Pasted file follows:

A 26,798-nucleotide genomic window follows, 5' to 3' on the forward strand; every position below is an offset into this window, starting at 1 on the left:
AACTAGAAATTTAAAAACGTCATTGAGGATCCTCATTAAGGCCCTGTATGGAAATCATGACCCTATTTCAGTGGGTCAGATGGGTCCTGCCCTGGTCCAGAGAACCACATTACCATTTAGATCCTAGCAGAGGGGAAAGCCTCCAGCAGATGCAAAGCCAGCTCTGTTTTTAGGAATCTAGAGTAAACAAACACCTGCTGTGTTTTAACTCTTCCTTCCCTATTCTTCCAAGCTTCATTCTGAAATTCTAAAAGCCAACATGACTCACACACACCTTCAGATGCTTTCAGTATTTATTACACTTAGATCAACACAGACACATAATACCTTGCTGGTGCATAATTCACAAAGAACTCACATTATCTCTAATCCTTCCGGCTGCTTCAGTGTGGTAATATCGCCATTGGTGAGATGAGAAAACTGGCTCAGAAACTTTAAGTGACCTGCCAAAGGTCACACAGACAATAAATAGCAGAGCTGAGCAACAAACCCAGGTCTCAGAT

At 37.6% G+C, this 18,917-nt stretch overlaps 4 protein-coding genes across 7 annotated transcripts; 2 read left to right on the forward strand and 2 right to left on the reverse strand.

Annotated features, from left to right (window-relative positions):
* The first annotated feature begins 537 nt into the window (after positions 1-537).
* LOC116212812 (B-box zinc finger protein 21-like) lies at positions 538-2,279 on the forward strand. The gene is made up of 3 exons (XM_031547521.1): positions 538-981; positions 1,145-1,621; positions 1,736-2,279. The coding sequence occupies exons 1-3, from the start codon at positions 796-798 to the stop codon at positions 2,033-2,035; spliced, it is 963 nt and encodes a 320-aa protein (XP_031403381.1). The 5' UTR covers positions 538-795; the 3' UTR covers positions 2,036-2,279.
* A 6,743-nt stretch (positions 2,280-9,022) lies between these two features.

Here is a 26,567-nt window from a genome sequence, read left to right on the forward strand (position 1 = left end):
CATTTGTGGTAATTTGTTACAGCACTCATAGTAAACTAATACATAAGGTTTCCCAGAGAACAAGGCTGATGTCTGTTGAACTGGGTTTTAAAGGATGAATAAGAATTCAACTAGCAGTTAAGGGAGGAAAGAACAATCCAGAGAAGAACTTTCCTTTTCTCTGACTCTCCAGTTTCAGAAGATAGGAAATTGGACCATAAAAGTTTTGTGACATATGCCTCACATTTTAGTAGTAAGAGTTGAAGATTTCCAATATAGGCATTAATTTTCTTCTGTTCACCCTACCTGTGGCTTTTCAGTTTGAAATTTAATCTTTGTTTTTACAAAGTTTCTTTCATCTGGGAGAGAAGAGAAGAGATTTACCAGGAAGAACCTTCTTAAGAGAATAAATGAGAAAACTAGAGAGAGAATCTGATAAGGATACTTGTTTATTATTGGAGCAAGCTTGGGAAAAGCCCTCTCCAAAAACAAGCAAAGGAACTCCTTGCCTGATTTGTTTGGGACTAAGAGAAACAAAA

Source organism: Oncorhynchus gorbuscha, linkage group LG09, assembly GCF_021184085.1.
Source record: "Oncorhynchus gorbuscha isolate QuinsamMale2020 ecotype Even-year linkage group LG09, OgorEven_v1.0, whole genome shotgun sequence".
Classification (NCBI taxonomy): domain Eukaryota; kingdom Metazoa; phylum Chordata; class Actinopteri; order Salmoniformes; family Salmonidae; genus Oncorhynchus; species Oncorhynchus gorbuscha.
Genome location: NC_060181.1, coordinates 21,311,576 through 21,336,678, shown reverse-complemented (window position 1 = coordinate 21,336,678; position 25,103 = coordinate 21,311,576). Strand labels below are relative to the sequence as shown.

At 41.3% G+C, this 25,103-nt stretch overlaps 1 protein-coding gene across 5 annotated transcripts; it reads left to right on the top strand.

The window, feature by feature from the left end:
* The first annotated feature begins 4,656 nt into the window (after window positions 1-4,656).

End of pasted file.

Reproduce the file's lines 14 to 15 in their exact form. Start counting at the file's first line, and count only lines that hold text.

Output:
At 41.3% G+C, this 25,103-nt stretch overlaps 1 protein-coding gene across 5 annotated transcripts; it reads left to right on the top strand.

The window, feature by feature from the left end: